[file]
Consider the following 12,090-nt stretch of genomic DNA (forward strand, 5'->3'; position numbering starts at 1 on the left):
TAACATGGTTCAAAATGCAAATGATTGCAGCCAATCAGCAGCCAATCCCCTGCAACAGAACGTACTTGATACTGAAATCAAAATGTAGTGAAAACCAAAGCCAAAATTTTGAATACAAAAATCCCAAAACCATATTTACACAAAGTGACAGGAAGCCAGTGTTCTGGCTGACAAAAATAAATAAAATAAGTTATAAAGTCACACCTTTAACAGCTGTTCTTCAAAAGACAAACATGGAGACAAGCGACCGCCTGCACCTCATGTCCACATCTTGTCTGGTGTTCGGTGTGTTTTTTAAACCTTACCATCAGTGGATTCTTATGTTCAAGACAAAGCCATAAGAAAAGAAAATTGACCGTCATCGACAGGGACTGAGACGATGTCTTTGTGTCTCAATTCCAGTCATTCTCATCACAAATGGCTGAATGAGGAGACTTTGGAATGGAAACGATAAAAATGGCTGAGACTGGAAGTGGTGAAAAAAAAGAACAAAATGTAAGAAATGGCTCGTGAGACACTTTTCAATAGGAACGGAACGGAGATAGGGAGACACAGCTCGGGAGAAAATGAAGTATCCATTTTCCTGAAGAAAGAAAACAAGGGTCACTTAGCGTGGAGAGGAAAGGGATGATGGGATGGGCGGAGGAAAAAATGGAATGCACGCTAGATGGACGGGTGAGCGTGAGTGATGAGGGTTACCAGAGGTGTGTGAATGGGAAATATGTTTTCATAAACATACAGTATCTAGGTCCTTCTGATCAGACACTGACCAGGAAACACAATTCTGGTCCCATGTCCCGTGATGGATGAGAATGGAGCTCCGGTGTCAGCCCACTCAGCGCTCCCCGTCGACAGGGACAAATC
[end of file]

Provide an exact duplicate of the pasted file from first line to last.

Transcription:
Consider the following 12,090-nt stretch of genomic DNA (forward strand, 5'->3'; position numbering starts at 1 on the left):
TAACATGGTTCAAAATGCAAATGATTGCAGCCAATCAGCAGCCAATCCCCTGCAACAGAACGTACTTGATACTGAAATCAAAATGTAGTGAAAACCAAAGCCAAAATTTTGAATACAAAAATCCCAAAACCATATTTACACAAAGTGACAGGAAGCCAGTGTTCTGGCTGACAAAAATAAATAAAATAAGTTATAAAGTCACACCTTTAACAGCTGTTCTTCAAAAGACAAACATGGAGACAAGCGACCGCCTGCACCTCATGTCCACATCTTGTCTGGTGTTCGGTGTGTTTTTTAAACCTTACCATCAGTGGATTCTTATGTTCAAGACAAAGCCATAAGAAAAGAAAATTGACCGTCATCGACAGGGACTGAGACGATGTCTTTGTGTCTCAATTCCAGTCATTCTCATCACAAATGGCTGAATGAGGAGACTTTGGAATGGAAACGATAAAAATGGCTGAGACTGGAAGTGGTGAAAAAAAAGAACAAAATGTAAGAAATGGCTCGTGAGACACTTTTCAATAGGAACGGAACGGAGATAGGGAGACACAGCTCGGGAGAAAATGAAGTATCCATTTTCCTGAAGAAAGAAAACAAGGGTCACTTAGCGTGGAGAGGAAAGGGATGATGGGATGGGCGGAGGAAAAAATGGAATGCACGCTAGATGGACGGGTGAGCGTGAGTGATGAGGGTTACCAGAGGTGTGTGAATGGGAAATATGTTTTCATAAACATACAGTATCTAGGTCCTTCTGATCAGACACTGACCAGGAAACACAATTCTGGTCCCATGTCCCGTGATGGATGAGAATGGAGCTCCGGTGTCAGCCCACTCAGCGCTCCCCGTCGACAGGGACAAATC